The Series Finale of M*A*S*H Was As Good As Finales Get
MeTV's annual Veterans' Day airing of the 1983 war comedy is absolutely worth a rewatch.
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I don’t watch or recommend a lot of old TV shows, but for this Veterans’ Day I’m making an exception on behalf of the longest, most-watched and greatest TV series finale of all time. Some of you have never seen it, and those of us who have (and until a few days ago that included me) have likely not watched it since Ronald Reagan was president.
There is no disputing that the very last MAS*H, titled “Goodbye, Farewell and Amen” — broadcast on CBS on the night of February 28, 1983 — was the longest series-ender ever. The runtime on the episode was two hours, not counting commercial breaks. In the middle of the country where I lived, it came on at 7:30 p.m. and didn’t sign off until after 10.
Nor is there any disputing that it was the most-watched finale. Indeed, it is the most-watched episode of a scripted TV show in U.S. history. For some reason many people seem to believe the “Who Shot J.R.?” episode of Dallas was more popular (probably because it gets name-checked in trivia contests). That broadcast, however, “only” drew 83.6 million viewers. Asked to name the most-watched series finale, people might guess Cheers or Seinfeld or Friends. But those shows all drew smaller crowds because it was the Nineties and there were many more channels to split up the viewing audience.
A.C. Nielsen counted an astounding 106 million Americans who watched the two-and-a-half hour finale of MASH, titled “Goodbye, Farewell and Amen.” Only 11 TV shows have ever drawn more than 100 million viewers, according to Nielsen, and the other 10 all have the words Super Bowl in the title. TV was a three-network, live-viewing game back then, and on that night in 1983 the other two networks got out of CBS’s way. More than 60 percent of U.S. households watched the MASH finale, a mark that will never be matched, not even by Squid Game.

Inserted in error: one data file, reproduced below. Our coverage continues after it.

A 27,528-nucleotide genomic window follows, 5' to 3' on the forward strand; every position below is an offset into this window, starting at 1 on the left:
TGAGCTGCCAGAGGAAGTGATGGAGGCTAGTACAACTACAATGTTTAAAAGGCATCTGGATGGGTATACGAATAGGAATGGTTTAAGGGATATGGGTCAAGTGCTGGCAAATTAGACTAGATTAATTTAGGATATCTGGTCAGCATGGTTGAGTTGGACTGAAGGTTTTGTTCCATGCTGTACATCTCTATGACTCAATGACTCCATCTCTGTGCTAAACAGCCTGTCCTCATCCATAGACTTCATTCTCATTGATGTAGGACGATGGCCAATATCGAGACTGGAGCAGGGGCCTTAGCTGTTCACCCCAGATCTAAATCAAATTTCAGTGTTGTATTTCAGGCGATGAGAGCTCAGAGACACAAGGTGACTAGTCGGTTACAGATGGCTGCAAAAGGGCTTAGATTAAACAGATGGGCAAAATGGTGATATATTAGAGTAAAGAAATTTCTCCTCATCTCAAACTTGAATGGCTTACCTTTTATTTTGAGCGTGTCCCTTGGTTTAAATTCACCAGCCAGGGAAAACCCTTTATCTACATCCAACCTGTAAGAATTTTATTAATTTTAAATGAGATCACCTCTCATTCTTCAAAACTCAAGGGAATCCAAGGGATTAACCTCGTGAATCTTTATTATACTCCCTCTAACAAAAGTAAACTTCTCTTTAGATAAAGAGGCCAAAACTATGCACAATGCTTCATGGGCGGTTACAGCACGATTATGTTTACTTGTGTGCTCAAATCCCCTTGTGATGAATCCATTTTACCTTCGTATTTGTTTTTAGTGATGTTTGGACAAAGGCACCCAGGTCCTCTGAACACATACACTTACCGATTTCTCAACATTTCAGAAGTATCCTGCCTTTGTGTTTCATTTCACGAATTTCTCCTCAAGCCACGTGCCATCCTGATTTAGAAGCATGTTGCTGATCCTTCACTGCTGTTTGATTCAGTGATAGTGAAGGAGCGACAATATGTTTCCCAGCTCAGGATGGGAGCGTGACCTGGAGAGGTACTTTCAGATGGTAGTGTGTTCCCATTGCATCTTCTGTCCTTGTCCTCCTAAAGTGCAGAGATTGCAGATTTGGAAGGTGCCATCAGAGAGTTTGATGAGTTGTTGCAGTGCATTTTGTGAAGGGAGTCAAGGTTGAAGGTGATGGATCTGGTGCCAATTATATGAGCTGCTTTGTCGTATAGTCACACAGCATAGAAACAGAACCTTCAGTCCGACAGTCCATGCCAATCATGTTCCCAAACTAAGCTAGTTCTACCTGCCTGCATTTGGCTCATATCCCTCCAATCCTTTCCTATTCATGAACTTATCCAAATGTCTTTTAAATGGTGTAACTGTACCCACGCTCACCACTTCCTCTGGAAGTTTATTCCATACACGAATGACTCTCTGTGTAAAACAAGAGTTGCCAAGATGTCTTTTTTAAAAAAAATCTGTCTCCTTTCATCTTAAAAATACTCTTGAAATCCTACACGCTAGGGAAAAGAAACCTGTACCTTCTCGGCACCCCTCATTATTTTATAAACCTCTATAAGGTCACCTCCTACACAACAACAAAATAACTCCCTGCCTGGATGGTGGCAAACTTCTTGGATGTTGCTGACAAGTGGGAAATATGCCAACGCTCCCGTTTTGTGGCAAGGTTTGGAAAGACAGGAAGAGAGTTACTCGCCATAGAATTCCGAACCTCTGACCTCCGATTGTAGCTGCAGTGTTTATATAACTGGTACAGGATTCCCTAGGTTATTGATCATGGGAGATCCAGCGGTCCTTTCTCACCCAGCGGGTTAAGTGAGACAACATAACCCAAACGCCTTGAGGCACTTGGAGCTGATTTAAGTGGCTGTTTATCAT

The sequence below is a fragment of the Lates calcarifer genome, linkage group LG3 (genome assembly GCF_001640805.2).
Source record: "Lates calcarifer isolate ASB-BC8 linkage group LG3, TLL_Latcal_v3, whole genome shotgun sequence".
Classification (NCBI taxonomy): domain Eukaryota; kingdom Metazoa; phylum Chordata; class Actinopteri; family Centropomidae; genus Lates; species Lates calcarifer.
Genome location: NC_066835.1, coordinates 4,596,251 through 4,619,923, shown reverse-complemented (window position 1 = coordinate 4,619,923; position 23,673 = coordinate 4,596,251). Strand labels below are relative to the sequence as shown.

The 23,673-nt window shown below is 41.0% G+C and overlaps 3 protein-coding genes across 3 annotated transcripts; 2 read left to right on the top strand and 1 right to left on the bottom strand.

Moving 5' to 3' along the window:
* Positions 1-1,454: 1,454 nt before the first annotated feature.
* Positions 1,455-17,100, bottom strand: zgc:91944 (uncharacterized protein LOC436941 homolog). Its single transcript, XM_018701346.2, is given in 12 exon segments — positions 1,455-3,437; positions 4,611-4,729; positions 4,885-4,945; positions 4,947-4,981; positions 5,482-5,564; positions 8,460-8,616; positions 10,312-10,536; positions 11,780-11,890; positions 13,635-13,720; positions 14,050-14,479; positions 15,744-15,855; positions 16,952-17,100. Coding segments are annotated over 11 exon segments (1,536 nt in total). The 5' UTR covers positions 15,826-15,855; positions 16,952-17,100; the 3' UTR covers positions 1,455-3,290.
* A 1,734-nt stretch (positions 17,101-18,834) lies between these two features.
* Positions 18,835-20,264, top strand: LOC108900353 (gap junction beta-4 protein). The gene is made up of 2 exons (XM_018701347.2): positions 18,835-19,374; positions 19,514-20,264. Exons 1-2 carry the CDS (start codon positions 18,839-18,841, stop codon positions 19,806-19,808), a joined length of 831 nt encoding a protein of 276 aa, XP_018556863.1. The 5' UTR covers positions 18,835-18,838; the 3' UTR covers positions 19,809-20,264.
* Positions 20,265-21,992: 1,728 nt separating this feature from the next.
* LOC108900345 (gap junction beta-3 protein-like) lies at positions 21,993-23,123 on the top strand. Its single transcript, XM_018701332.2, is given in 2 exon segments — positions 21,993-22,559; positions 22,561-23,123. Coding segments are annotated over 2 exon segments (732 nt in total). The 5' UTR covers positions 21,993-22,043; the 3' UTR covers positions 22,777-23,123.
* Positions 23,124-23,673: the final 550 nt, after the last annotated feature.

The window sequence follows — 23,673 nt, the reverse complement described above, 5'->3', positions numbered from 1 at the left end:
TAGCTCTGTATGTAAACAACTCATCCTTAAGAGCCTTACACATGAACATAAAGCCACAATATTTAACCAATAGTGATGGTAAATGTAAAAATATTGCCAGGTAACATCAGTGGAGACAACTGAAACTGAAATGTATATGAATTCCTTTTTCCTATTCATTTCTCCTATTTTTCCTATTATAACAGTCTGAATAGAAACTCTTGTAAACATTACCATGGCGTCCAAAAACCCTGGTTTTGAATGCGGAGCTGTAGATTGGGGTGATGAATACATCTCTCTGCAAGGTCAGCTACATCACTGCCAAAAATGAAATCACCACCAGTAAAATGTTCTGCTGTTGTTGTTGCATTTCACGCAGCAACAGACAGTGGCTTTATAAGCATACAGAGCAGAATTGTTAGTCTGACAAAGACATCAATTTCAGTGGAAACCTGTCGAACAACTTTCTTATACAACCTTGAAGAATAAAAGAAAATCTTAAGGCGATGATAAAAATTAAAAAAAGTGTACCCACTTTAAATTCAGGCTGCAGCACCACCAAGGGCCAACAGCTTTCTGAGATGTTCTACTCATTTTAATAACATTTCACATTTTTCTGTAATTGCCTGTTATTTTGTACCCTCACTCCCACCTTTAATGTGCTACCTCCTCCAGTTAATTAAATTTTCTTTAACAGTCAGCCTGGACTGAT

OK, so it was the biggest and the longest … but the greatest series finale? Better than Six Feet Under and Newhart and all the other finale fan favorites? That’s my position, after watching “Goodbye, Farewell and Amen” in one sitting for the first time in 38 years. It’s delightful, riveting, satisfying. And given what it was — a mass-audience network comedy — the MAS*H finale remains surprisingly relevant in its observations about war and the toll it takes on human beings.
In 1970, when director Robert Altman adapted Robert Hooker’s MASH: A Novel About Three Army Doctors for the big screen, the country was mired in the Vietnam War. Yes, the fictional Mobile Army Surgical Hospital 4077 was located in 1950s Korea during that country’s north-south conflict, but everybody knew it was a film about Vietnam. A film about the pointlessness of American involvement in civil wars halfway across the planet, the nihilism that accompanies warfare and the anything-goes culture of those conscripted into its grim rituals.
By the time Larry Gelbart pitched CBS on a TV adaptation of Altman’s film, times were changing. We were getting out of Vietnam. Nixon had ended the draft. Archie Bunker had gotten Americans to laugh at bigotry; why not get people to laugh at a bloody foreign war? And so MAS*H arrived on the CBS lineup in 1972 as a rollicking comedy about doctors on the loose in a combat zone. There was more drinking and fooling around in those early seasons. The network insisted on a laugh track, as it had with The Beverly Hillbillies.
But a funny thing happened during those 11 seasons. While America was loosening up, MAS*H was sobering up. The laugh track was dialed down. Episodes on partying and adultery gave way to those emphasizing the savagery and insanity of war. The cast was slowly rid of its lightweight characters, like the original commanding officer of the 4077, Henry Blake, an affable but weak-kneed reservist played by sitcom boob McLean Stevenson. He was replaced by Sherman Potter, an Army lifer played by gruff Harry Morgan, who symbolized the American military’s desire to fight “good wars,” like those against Japan and the Nazis, and found this protracted Asian civil war somewhat baffling.